Meike Escherich
Meike Escherich (Associate Research Director, European Future of Work)

New Work Models Drive Investments in Office Transformation for Future of Work

In the space of less than two years, remote working has become commonplace for millions of Europeans. According to IDC survey data, pre-pandemic around half of Europeans were working occasionally from home. As of March 2022, according to IDC data, in countries like the UK, one third of employees report having their primary workplace away from the corporate office.

Acknowledging the need for more adaptable business models, most European enterprises will give employees more job autonomy by granting increased flexibility regarding work location. Our December 2021 Enterprise Resiliency survey found that over a third of European businesses expect remote and hybrid work to become accepted practices. In fact, several Western European countries such as Germany, France and Portugal now have laws in place that make it mandatory for employers to offer staff the opportunity to work from home if there are “no compelling operational reasons for not doing so”.

The events of 2020 triggered a global shift in working models and attitudes towards office working. As a result, IDC expects that by 2025, daily office occupancy across Europe will be a third lower than in 2019. The role of the office will change to more of a collaborative and creative space, with employees splitting their working week between their home and the office. IDC research clearly shows that because of this changing work model, organisations have a renewed appetite to invest in the workplace, aiming to create attractive, collaborative spaces that make it worth commuting to the office (at least occasionally). To enable this change in working models, 85% of European businesses say they are making changes to their physical work environment, with about half retrofitting existing spaces and the other half investing in entirely new facilities.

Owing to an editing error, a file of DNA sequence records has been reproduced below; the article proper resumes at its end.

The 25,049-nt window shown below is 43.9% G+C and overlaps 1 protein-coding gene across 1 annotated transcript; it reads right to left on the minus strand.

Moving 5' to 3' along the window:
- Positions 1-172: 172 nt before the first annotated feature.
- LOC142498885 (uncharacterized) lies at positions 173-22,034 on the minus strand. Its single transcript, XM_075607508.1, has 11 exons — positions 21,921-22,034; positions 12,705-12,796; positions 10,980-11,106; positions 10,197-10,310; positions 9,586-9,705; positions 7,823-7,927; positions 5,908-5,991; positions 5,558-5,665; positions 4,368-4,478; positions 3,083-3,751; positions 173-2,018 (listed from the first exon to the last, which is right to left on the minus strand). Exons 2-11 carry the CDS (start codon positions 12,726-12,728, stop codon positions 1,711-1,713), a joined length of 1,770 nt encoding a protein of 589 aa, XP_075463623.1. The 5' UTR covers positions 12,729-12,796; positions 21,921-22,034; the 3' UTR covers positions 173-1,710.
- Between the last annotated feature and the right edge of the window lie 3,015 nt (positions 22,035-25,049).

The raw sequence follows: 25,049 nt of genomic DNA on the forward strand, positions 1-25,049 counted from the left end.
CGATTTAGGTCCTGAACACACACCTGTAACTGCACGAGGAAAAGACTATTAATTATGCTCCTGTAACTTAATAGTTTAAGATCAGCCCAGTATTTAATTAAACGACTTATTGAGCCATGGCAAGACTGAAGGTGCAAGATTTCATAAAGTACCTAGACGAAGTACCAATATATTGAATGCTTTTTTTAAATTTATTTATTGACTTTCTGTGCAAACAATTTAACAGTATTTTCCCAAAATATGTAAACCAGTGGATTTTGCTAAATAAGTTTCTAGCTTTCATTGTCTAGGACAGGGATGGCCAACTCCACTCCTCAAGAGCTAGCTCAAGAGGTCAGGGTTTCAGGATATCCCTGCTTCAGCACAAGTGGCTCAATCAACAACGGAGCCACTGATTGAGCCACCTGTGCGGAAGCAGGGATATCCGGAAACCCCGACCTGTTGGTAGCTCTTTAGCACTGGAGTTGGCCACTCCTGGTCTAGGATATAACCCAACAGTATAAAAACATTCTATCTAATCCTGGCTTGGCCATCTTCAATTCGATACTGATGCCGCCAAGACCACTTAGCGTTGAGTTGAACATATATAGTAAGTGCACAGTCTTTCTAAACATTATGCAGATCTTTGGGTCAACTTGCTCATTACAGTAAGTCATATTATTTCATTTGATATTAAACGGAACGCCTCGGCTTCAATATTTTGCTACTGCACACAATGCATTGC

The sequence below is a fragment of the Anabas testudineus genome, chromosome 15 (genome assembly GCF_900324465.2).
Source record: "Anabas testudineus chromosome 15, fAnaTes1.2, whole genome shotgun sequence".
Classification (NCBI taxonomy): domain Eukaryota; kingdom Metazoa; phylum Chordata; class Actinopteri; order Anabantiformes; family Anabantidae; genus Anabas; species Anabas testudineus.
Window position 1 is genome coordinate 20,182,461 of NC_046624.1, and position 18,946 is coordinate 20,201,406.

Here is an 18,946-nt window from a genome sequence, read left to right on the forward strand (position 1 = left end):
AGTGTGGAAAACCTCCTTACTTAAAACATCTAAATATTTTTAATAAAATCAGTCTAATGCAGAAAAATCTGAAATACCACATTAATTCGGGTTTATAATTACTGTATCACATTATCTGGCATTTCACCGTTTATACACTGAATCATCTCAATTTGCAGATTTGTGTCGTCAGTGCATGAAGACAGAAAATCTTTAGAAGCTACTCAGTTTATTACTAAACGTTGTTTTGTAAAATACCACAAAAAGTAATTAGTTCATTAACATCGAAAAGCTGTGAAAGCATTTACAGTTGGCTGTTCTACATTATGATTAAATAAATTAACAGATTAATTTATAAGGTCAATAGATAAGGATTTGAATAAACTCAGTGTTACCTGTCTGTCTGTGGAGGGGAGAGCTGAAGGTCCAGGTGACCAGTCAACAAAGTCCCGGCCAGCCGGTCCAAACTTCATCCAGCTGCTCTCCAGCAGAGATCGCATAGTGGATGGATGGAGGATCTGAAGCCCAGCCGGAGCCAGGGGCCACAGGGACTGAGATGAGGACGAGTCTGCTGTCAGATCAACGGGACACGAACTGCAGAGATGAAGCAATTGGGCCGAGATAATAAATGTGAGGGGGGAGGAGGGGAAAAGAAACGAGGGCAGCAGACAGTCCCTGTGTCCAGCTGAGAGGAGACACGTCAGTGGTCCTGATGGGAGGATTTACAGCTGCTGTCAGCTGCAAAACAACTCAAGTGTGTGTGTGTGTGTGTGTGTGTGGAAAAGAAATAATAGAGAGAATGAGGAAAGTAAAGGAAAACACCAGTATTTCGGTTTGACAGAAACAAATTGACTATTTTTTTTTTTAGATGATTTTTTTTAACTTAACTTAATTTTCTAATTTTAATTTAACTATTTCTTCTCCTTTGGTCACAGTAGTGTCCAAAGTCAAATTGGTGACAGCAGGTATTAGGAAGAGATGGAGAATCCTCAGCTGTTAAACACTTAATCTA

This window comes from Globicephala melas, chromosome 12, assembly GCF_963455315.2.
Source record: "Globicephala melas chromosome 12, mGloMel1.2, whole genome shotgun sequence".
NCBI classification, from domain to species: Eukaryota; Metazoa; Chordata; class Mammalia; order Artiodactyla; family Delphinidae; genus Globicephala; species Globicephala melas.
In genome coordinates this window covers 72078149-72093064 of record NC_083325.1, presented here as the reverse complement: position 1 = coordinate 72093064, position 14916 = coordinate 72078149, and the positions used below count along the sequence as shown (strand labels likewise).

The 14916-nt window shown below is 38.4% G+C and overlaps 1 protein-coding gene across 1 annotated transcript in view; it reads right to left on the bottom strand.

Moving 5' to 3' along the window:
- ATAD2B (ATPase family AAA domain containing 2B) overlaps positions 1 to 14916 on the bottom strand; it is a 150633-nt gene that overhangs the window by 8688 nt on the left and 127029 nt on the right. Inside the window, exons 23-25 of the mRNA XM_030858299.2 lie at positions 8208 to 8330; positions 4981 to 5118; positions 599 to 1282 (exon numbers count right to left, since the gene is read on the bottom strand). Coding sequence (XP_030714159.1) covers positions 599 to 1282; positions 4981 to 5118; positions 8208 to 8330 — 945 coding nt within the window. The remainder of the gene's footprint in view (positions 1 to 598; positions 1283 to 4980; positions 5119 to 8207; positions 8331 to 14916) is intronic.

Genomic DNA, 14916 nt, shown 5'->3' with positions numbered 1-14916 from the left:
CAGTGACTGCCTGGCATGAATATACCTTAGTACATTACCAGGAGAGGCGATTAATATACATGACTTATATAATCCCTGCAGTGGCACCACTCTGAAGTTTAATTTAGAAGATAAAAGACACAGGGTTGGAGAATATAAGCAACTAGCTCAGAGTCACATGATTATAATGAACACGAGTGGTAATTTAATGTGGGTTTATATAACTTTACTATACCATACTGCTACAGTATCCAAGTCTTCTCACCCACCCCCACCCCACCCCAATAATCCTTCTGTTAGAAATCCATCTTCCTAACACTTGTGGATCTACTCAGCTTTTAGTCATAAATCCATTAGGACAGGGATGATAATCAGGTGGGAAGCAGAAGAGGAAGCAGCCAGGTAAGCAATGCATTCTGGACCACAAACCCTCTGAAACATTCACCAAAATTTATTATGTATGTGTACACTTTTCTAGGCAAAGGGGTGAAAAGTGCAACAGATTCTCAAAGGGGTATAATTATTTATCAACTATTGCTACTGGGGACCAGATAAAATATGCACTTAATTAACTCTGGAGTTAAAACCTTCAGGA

Sustainability is an integral part of planning for these new, more appealing office structures. The trend is cutting across all industries and is primarily based on the need to adhere to increasingly stringent global sustainability requirements. Importantly though, it is not solely driven by legislators but also by other key stakeholders, such as employees and customers, demanding socially equitable, environmentally responsible, and economically viable offices. With employers viewing the office as a place for collaboration and meaningful employee connection, the role of the workplace is shifting towards a more intentional work setting defined by its ability to bring people and teams together.

Hybrid Workplace Developments in Europe
Source: IDC, March 2022

Re-imagine the Office of the Future to be Sustainable

Re-imagining the workplace is a once in a generation chance to introduce next-level environmental, social, and governance (ESG) metrics, reduce carbon footprints, and at the same time demonstrate true operational value. Our research has shown that primary motivations driving office transformation include improving operational and financial performance, finding competitive differentiation, generating a positive impact on society, and complying with tightening regulatory and investor requirements.

Offices need to become spaces employees choose to come to. A sustainable office environment should put people first while being automated and smart, reducing energy consumption, enhancing efficiency, saving costs, and enabling proactive maintenance. State-of-the-art technologies can support both business and worker objectives, which in practice mostly overlap; for example, aiming for a safe and enjoyable work environment that drives productivity.

IDC predicts that by 2025, 90% of new commercial constructions/renovations will deploy smart facility technology supporting flexible workplaces and sustainably improving occupant experiences and operational performance. The concept of a smart building is driven by the convergence of IT and the increasing usage of analytics and actionable data. Instrumented smart facilities will become the new baseline expectation. Possible solutions applied in a smart office could include (among others) a full shift to public cloud, automated tech lifecycle management, IoT sensors collecting real-time data (i.e., temperature, occupancy, air quality, or energy consumption), and AI-based analytics software used to predict and optimise facilities, processes, and occupant experiences.

Example Solutions that enable the Sustainable Office
Source: IDC, March 2022

Business Leaders Should Consider Office Sustainability as a Time-Sensitive “Act-Now” Opportunity